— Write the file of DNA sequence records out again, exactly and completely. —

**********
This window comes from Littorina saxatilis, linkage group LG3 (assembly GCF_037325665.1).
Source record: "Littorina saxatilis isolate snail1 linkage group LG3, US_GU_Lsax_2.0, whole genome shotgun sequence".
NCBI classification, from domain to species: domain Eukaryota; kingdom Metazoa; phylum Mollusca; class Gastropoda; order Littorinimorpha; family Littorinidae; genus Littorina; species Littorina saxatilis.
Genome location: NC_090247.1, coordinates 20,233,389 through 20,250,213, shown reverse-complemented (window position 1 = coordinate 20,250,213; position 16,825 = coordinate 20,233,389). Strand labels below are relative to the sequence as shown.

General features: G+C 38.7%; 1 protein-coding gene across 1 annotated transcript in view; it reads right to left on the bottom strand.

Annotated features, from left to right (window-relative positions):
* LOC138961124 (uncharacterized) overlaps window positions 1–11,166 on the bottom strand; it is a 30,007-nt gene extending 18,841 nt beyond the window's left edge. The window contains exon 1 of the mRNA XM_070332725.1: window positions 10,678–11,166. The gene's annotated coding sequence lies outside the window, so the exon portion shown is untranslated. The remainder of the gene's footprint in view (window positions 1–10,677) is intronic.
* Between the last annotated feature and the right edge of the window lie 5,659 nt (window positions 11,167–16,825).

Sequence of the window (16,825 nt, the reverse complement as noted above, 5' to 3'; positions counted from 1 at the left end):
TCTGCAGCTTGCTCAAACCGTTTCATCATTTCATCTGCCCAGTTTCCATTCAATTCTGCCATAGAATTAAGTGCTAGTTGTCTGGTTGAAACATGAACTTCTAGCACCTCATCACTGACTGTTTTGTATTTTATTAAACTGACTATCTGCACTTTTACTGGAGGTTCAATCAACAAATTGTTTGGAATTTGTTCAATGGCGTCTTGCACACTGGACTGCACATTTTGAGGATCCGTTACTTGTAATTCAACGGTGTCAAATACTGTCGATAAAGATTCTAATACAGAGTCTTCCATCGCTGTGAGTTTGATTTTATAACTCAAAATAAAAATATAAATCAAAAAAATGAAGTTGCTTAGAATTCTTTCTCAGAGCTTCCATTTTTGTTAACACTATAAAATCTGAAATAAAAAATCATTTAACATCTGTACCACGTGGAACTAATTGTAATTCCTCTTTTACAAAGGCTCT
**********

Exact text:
This window comes from Littorina saxatilis, linkage group LG3 (assembly GCF_037325665.1).
Source record: "Littorina saxatilis isolate snail1 linkage group LG3, US_GU_Lsax_2.0, whole genome shotgun sequence".
NCBI classification, from domain to species: domain Eukaryota; kingdom Metazoa; phylum Mollusca; class Gastropoda; order Littorinimorpha; family Littorinidae; genus Littorina; species Littorina saxatilis.
Genome location: NC_090247.1, coordinates 20,233,389 through 20,250,213, shown reverse-complemented (window position 1 = coordinate 20,250,213; position 16,825 = coordinate 20,233,389). Strand labels below are relative to the sequence as shown.

General features: G+C 38.7%; 1 protein-coding gene across 1 annotated transcript in view; it reads right to left on the bottom strand.

Annotated features, from left to right (window-relative positions):
* LOC138961124 (uncharacterized) overlaps window positions 1–11,166 on the bottom strand; it is a 30,007-nt gene extending 18,841 nt beyond the window's left edge. The window contains exon 1 of the mRNA XM_070332725.1: window positions 10,678–11,166. The gene's annotated coding sequence lies outside the window, so the exon portion shown is untranslated. The remainder of the gene's footprint in view (window positions 1–10,677) is intronic.
* Between the last annotated feature and the right edge of the window lie 5,659 nt (window positions 11,167–16,825).

Sequence of the window (16,825 nt, the reverse complement as noted above, 5' to 3'; positions counted from 1 at the left end):
TCTGCAGCTTGCTCAAACCGTTTCATCATTTCATCTGCCCAGTTTCCATTCAATTCTGCCATAGAATTAAGTGCTAGTTGTCTGGTTGAAACATGAACTTCTAGCACCTCATCACTGACTGTTTTGTATTTTATTAAACTGACTATCTGCACTTTTACTGGAGGTTCAATCAACAAATTGTTTGGAATTTGTTCAATGGCGTCTTGCACACTGGACTGCACATTTTGAGGATCCGTTACTTGTAATTCAACGGTGTCAAATACTGTCGATAAAGATTCTAATACAGAGTCTTCCATCGCTGTGAGTTTGATTTTATAACTCAAAATAAAAATATAAATCAAAAAAATGAAGTTGCTTAGAATTCTTTCTCAGAGCTTCCATTTTTGTTAACACTATAAAATCTGAAATAAAAAATCATTTAACATCTGTACCACGTGGAACTAATTGTAATTCCTCTTTTACAAAGGCTCT